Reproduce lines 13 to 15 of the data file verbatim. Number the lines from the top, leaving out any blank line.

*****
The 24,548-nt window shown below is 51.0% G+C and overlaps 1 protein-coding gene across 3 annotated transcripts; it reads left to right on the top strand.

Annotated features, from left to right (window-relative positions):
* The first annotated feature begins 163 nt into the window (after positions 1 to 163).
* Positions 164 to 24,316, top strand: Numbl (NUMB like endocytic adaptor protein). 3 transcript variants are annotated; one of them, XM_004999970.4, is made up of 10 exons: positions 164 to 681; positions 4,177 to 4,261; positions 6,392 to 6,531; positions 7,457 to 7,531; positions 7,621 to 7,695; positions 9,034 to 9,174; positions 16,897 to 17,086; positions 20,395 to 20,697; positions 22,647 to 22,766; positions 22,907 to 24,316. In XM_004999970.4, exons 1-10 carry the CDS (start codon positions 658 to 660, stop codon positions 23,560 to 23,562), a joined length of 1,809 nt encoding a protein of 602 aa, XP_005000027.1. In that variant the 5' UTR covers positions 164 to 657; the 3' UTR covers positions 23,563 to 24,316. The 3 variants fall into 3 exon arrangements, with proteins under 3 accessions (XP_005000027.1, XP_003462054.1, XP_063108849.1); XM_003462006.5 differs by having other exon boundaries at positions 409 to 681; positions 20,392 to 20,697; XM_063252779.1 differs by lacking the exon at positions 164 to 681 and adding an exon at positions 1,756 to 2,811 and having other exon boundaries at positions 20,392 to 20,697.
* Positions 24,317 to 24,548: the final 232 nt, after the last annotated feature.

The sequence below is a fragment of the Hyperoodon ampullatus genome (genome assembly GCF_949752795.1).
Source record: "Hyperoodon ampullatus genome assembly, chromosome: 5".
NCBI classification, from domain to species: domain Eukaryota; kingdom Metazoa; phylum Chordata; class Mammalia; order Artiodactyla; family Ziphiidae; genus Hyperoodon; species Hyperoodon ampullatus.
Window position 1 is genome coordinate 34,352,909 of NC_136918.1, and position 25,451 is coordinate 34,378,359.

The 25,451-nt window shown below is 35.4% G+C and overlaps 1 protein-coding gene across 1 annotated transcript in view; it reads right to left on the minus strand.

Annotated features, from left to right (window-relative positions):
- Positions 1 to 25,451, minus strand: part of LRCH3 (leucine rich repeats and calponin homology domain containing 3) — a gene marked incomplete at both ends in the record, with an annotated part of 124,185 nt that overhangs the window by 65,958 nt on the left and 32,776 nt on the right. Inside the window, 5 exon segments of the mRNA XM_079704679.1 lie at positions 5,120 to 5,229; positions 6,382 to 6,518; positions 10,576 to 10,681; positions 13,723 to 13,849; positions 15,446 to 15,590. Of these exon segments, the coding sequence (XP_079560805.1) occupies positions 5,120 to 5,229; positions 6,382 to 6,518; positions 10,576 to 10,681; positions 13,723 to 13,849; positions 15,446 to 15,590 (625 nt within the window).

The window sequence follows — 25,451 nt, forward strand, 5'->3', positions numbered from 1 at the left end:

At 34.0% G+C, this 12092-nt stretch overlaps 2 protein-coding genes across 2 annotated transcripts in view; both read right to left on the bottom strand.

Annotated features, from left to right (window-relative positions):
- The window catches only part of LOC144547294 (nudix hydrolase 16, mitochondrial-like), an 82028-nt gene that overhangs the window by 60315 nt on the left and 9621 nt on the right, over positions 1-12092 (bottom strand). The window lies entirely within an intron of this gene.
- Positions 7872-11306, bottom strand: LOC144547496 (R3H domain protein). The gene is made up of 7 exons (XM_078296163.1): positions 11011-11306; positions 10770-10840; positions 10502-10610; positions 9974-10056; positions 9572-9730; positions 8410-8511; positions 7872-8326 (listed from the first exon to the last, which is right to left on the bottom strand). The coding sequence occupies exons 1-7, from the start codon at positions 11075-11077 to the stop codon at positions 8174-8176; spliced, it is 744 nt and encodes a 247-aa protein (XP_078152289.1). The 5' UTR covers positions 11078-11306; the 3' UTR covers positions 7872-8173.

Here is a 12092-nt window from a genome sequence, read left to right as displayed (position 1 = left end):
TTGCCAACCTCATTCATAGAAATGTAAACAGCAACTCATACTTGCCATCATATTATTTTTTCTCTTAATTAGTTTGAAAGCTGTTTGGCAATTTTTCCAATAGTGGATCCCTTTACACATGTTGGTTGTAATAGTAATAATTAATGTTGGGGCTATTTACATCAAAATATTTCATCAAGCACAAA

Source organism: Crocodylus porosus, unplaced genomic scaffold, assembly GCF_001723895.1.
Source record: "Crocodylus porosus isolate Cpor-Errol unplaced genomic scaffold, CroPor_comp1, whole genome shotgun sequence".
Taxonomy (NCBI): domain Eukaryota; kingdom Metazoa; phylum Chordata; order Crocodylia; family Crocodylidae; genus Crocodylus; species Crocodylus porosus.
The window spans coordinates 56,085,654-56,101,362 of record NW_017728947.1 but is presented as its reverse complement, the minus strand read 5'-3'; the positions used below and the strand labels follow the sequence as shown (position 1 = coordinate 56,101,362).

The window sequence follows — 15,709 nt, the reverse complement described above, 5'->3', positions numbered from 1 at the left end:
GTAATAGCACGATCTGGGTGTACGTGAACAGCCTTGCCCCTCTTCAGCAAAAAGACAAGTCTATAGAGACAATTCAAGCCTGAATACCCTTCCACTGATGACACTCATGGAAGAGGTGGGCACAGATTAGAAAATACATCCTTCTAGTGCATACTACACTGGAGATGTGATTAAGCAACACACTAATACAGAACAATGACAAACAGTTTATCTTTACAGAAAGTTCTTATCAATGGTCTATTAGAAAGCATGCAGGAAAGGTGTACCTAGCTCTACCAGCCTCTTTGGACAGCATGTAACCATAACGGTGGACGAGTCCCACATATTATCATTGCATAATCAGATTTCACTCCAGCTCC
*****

The window sequence follows — 25,451 nt, forward strand, 5'->3', positions numbered from 1 at the left end:

At 34.0% G+C, this 12092-nt stretch overlaps 2 protein-coding genes across 2 annotated transcripts in view; both read right to left on the bottom strand.

Annotated features, from left to right (window-relative positions):